DILLON, SC (September 21, 2018) – As you drive into this bucolic town, the local Shriner’s Club has water up to the roofline. Without the water, you can imagine the community social gatherings that go on when times aren’t so tough. Further down the road, houses scattered along the road have water up to the windowsills, where smiling family photos used to provide reminders of days gone by. Closer into town on the street going towards the Dillon County Emergency Operations Center, local residents have started their recovery and are throwing out belongings that were destroyed when their homes got flooded because of Hurricane Florence. This scene stuck out to Melissa Cline, a Salvation Army Emergency Disaster Services volunteer from Salisbury, NC, who remarked,
“We rode through Dillon and saw people at their homes trying to salvage whatever they could. This broke my heart as I saw all their belongings ruined by water just piled up in their yards. I know some of this is just material things but some of it is their lives they worked so hard for and now they have to start over. I want to go there and be some kind of service for them, even if it’s just to give a meal or a shoulder to cry on.”
It’s a sad irony that a town so close to The Salvation Army’s Emergency Disaster Services staging site in Florence, SC has lost so much to a storm that bears the same name.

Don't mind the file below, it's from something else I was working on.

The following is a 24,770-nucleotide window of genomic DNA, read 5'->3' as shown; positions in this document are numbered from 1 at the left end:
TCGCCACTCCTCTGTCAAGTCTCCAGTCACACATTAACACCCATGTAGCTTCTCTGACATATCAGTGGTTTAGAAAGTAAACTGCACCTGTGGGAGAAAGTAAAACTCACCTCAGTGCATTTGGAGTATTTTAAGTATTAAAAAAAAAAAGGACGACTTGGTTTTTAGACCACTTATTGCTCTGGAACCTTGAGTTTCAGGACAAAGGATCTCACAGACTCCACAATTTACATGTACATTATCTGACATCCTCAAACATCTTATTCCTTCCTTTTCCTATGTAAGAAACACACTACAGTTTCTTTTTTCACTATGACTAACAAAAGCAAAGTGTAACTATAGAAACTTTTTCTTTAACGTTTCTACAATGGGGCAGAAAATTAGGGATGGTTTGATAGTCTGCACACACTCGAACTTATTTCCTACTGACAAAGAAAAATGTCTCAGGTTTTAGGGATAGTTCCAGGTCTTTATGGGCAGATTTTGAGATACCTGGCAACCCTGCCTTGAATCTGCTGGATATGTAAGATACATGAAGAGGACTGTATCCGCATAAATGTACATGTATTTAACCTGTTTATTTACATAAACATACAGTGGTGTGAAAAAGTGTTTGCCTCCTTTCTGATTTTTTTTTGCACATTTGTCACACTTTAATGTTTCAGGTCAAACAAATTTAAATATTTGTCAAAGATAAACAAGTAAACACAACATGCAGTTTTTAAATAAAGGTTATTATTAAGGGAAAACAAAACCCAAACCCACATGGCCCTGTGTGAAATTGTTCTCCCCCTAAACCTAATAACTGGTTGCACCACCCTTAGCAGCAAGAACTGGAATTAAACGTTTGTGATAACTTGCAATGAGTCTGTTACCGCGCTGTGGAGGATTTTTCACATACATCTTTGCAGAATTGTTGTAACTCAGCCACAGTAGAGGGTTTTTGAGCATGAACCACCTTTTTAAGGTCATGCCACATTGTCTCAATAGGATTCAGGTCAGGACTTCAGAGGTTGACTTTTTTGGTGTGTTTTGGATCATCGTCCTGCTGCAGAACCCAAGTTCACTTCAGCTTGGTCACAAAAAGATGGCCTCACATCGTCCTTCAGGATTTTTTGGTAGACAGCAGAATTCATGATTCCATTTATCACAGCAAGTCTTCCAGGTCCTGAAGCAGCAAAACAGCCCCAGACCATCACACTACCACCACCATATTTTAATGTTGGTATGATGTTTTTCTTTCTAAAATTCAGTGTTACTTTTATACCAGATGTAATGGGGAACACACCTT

Having just arrived from The Salvation Army’s staging site in Florence, The Salvation Army Captain Karl Dahlin was setting up to serve lunch to the one hundred emergency operations professionals serving to keep this community safe and help it recover from Hurricane Florence. “They’ve been running 12 hour shifts here since before the storm reached this area,” Captain Dahlin said. “We’ve been trying to make sure that these first responders don’t have to worry about where their next meal is coming from and can focus on making sure people are safe.”
Travis Glatki, Public Information Officer for the Pee Dee Regional Incident Management Team, agreed. “Thank you for assisting us during these stressful and dangerous times throughout the Hurricane Florence Response and Recovery Process. Your encouragement means a lot, and it allows for us to continue working during the time when our community needs us the most.
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